A committee of about 20 students, faculty and staff are working on plans to renovate Kellogg House to meet the International Living Future Institute’s Living Building standards. If the plans are successful, Kellogg will be completed in the fall of 2014 and will be the first building to achieve the status of a Living Building through renovation, as all other buildings with the designation were originally constructed to meet such standards.
The Victorian-style Kellogg, one of the oldest wood frame structures on campus, currently sits on stilts. It has changed location several times, often making room for new buildings on campus. Presently, the house is in the vicinity of its final location near Stetson-Sawyer, but is likely to move again before renovations begin. Kellogg previously housed the Center for Environmental Studies (CES), but currently stands vacant. With an attached addition, Kellogg will be the future home of the CES and the Zilkha Center.
Living Building qualifications are numerous and strict. “The core idea is that the building and its surroundings are supposed to behave like their environment and maybe even enhance the environment,” David Dethier, chair of the Kellogg Building Committee and professor of geosciences, said. The renovated building must produce as much energy as it uses, commonly by photovoltaics (solar energy). Water use must net zero, so rainfall will be collected from the roof. A quarter of space outside the building will be dedicated to two gardens, one for vegetables and one for more landscaped fruit and nut trees. Building materials must be non-toxic. Renovations will reuse wood from trees removed to make room for the new Stetson Hall. Because every office must have a window that opens for ventilation, there can be no interior offices. Since net square feet is directly related to environmental cost, faculty offices will be smaller, but large enough to conduct tutorials.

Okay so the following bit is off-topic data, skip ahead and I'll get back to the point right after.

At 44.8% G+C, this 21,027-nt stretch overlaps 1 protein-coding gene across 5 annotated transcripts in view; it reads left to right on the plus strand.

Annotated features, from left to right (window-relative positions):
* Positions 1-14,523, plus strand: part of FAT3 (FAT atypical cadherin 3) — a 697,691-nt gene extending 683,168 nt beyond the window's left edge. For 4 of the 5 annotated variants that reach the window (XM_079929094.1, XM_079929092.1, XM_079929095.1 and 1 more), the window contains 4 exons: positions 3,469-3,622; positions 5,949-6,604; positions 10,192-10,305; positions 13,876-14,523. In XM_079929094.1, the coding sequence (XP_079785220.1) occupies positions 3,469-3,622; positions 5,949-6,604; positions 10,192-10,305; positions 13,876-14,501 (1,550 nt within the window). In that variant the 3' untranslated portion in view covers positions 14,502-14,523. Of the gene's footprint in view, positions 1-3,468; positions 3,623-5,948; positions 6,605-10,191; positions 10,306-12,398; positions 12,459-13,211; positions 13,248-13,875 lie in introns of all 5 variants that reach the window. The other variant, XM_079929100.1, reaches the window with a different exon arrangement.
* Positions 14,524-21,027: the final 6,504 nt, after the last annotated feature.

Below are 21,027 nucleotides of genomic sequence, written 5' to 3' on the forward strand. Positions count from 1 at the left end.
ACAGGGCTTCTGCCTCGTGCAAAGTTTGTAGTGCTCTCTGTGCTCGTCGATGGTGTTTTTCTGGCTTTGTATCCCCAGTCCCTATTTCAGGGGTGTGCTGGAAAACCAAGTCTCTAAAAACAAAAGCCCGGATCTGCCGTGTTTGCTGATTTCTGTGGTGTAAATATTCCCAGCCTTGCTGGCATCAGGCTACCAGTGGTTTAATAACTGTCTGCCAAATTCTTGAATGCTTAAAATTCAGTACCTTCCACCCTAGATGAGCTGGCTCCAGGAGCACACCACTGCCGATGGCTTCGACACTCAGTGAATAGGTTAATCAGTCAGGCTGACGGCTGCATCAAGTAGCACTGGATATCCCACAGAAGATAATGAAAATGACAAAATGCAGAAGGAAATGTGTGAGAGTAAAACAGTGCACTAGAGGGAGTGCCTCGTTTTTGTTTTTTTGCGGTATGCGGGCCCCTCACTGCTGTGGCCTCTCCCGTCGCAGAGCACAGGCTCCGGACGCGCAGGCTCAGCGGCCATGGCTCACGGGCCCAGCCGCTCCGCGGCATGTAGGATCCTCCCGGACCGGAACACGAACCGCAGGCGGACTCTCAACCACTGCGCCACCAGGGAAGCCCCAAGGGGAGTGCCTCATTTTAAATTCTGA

The new building will be “as small and efficient as possible while meeting all the programmatic needs,” Dethier said.
The renovated building will contain administrative offices, study spaces and the Matt Cole Library, named in memory of a CES graduate of the Class of 1993.
Though it will contain some classrooms, the building’s primary function will not be for classes. The library will provide students with a space to meet and study and will house journals and articles, many of which belong to the CES in Harper House.
The committee also envisions “an outdoor classroom plaza connected with the building,” Dethier said. The new building, to be attached to Kellogg, will engage with its surroundings. Its architectural style will include squares and rectangles, sharp lines and a more angular approach. According to Dethier, stairs and an elevator will be built between and connect the new buildings, creating a visual “transition between the old and the new.”
As Dethier acknowledges, meeting Living Building standards “is necessarily going to cost more” than simply renovating Kellogg would. Plans for renovation were temporarily halted for a little over a year while money was raised. When the cost exceeded the capital allocated by the College, foundations and alumni showed enthusiasm for the project and helped cover expenses.
“I think the alumni are enthusiastic about the project because it is different,” Dethier said. The Class of 1966 has been particularly engaged with the project, and are planning to support the endeavor as part of their 50th reunion gift.
According to Dethier, “when it became apparent that enough money was going to come in, we were off [again].” In return for their support, donors will be allowed to make specifications about the new building.
Dethier recognizes that Kellogg “may not meet the challenge,” he said, but regardless “we liked it as a stretch goal.”
Integrating the Living Building standards into renovation is much more difficult than creating a new building without adhering to strict environmental criteria. State standards and permits regarding water and sewage could create barriers.
However, the Kellogg House Building Committee is finding creative ways to work within state requirements, like using a well for a non-potable watering source for the gardens.
While President Falk and the committee have enthusiastically embraced the challenge, there is still uncertainty about details of the project.
“I don’t think we know perfectly yet what it is going to be like.” Dethier said.